The XLE trim Avalon returns an estimated 22/32/26 mpg city/highway/combined. The second powertrain is a hybrid. It uses a 2.5-liter direct-injected four-cylinder engine that features dual VVT-I with VVT-iE (variable valve timing with an electric motor—with the motor replacing oil pressure for valve adjustment). The engine is mated to a hybrid system, the Hybrid System II, which uses two electric motor/generators, which work to either supplement engine performance—the net horsepower is 215—or to recharge the nickel-metal hydride (Ni-MH) battery pack (which has been moved from the truck to under the rear passengers’ seat so that there isn’t a loss of cargo room yet the packaging is such that the EPA passenger volume is the same for both hybrid and non-hybrid Avalons: 102.9-ft3).
Although the Avalon HV (as the hybrid is designated) is about fuel efficiency (HV XLE: 43/44/44 mpg city/highway/combined), there is a Sport drive mode that can be selected that applies increased motor power for acceleration, and even though there is a version of a continuously variable transmission used, there are six “simulated” gears that can be “shifted” through steering wheel-mounted paddles or the gearshift lever.
(Just as there are simulated gears for the hybrid, the non-hybrid versions are available with ISG—an Intake Sound Generator—ANC—Active Noise Control—and ESE—Engine Sound Enhancement. ISG amplifies both intake and exhaust notes; ANC and ESE work in concert such that unwanted exterior noises are canceled while the engine sound is amplified through the vehicle’s JBL audio speakers. (This is not “fake” noise; it is the “real” noise heightened.)
Compared with the third-generation car, the 2019 Avalon
is longer, lower and wider:
Wheelbase: 110.0 in. 113.0 in.
Length: 195.3 in. 195.9 in.
Width: 72.2 in. 72.8 in.
Height: 57.5 in. 56.5 in.
The 2019 model is aerodynamically sleeker as well, with a coefficient of drag of 0.27, compared with the 2018’s 0.28 Cd.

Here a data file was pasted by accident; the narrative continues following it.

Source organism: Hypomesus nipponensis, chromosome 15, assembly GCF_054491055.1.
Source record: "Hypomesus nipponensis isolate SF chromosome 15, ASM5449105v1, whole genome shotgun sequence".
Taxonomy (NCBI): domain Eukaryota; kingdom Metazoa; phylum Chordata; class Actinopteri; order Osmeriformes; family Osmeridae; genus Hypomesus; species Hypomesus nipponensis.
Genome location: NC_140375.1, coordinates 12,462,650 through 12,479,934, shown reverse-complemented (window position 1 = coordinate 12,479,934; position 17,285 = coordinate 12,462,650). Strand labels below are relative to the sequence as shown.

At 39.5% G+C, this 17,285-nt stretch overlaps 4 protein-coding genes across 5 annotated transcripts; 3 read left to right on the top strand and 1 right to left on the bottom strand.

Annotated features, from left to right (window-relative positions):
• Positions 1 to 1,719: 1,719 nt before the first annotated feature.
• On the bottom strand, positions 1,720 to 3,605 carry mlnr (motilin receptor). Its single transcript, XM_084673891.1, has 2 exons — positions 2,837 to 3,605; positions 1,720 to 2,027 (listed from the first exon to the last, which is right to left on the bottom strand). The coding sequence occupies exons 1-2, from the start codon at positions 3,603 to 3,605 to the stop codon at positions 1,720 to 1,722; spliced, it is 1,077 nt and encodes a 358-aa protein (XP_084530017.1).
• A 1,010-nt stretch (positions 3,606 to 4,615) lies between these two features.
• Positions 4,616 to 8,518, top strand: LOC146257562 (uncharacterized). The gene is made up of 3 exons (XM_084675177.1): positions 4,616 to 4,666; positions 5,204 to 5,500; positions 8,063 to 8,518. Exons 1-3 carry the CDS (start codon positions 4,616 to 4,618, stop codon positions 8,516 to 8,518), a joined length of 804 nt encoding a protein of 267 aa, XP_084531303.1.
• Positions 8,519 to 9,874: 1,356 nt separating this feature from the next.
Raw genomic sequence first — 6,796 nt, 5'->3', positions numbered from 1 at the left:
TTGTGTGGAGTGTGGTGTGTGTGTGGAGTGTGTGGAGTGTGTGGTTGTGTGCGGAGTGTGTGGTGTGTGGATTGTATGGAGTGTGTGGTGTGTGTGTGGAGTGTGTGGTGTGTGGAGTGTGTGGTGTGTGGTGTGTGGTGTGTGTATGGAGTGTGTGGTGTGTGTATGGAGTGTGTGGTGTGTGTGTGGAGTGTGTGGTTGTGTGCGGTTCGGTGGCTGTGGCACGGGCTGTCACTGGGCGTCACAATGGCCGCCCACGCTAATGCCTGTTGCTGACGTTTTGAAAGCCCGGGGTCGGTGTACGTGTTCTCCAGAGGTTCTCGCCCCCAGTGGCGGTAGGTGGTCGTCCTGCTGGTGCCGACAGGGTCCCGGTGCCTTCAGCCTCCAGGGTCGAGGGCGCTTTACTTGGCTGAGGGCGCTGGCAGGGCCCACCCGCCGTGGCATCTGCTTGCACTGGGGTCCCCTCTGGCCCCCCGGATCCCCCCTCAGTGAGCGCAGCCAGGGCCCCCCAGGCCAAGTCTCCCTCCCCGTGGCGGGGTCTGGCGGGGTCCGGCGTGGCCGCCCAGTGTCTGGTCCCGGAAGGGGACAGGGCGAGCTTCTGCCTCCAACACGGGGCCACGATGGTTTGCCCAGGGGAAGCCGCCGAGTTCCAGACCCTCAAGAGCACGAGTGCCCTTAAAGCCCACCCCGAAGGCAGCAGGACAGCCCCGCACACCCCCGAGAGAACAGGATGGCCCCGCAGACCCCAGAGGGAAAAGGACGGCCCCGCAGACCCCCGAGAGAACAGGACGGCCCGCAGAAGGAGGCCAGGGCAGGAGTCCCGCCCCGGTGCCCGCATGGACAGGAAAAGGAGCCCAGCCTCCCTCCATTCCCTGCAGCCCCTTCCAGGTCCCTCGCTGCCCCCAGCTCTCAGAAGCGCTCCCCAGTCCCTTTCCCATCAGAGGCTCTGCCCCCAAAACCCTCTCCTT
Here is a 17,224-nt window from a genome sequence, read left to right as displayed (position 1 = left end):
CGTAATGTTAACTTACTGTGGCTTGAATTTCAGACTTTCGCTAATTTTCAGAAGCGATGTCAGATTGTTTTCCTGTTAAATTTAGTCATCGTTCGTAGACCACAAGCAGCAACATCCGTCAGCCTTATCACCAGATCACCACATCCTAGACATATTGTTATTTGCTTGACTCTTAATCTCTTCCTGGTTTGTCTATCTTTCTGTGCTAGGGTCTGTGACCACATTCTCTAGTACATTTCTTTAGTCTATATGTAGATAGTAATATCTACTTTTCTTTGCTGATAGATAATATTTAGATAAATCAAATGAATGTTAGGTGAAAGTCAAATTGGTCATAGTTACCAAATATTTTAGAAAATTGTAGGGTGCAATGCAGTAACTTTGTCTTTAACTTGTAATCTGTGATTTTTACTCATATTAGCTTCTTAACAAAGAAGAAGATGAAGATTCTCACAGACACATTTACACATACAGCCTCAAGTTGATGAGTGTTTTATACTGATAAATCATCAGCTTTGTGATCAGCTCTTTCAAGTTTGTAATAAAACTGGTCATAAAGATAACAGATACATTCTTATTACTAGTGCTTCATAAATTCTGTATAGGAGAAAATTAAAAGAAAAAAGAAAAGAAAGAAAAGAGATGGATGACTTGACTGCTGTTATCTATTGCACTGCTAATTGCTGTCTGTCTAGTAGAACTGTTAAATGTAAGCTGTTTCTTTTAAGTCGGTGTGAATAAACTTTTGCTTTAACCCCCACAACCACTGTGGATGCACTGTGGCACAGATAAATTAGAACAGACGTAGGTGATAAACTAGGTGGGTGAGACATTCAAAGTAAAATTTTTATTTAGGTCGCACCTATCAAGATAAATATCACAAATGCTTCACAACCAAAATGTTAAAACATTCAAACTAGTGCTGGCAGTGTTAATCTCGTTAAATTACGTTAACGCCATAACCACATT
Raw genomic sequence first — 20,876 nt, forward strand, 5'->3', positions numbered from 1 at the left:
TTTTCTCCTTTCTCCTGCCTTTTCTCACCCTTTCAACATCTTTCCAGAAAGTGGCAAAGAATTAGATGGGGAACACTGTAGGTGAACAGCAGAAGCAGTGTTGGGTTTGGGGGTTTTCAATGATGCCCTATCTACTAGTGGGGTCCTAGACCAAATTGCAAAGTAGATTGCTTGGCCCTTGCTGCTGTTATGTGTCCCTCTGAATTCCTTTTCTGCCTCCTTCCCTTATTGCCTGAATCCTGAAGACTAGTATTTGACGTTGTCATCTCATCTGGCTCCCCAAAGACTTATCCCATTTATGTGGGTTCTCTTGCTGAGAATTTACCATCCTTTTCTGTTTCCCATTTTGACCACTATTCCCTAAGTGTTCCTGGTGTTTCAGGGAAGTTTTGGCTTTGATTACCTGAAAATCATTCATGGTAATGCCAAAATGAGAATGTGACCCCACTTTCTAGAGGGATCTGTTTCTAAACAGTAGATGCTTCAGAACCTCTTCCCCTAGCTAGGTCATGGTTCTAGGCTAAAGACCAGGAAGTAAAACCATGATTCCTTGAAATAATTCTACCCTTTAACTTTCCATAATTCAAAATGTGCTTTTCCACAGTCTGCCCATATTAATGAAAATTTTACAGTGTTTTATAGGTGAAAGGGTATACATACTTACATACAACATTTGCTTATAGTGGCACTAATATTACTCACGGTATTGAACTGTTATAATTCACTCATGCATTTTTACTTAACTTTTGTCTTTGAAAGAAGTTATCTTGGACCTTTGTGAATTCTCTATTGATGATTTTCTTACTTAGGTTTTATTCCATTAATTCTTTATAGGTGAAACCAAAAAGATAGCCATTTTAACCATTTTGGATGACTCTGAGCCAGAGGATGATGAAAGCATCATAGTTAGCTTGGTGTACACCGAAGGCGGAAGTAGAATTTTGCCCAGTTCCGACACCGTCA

The vehicles have two distinctly different front fascias, one that signifies premium and the other sportiness. The former, which is found on the XLE and Limited trims, features a dark gray grille with a chrome surround, machined silver headlight bezels, body-color mirror housings, chrome badge letters, and chrome-tipped dual exhausts. The XSE and Touring models have a piano-black mesh grille, black headlight bezels, black mirror housings, black badging, trunk-lid spoiler and quad tailpipes.
A notable offering on the interior is the use of actual aluminum trim on the XSE and Touring models and Yamaha wood on the Limited. (XLE? Hydrographic, or film, surfaces.)
There is a full suite of standard safety systems for the Avalon that fall under the name “Toyota Safety Sense P,” including a pre-collision system with pedestrian detection, full-speed dynamic radar cruise control, lane departure alert with steering assist, and automatic high beams. In addition to which there are a blind-spot monitor with rear cross-traffic alert and a back-guide monitor. And almost inevitably, the Avalon is offered with Apple CarPlay (something that Toyota had seemed reticent to embrace; this is the first deployment in a Toyota vehicle).
While that CarPlay may not seem like a big deal, it is undoubtedly more significant than it otherwise might seem.
The average age of the current generation Avalon buyer is 66. While people of that age—and older—certainly buy cars, clearly it is more advantageous to reach a younger cohort as that represents a group that will buy more cars. The target group for the 2019 Avalon is 35 to 59 years old. Which probably explains Apple CarPlay.
Mercedes has been putting diesels in vehicles since 1926. It has been offering them in the U.S. since 1949. And 2013 is seeing a range of offerings, including in its popular GLK SUV.
Although the term “continuous improvement” is generally associated with another company, Honda is certainly pursuing that approach, as is evidenced by the Accord, which is now in its ninth generation.
The 2016 model is all-new. As in platform and everything else. And the platform—which will have global use—was developed in North America.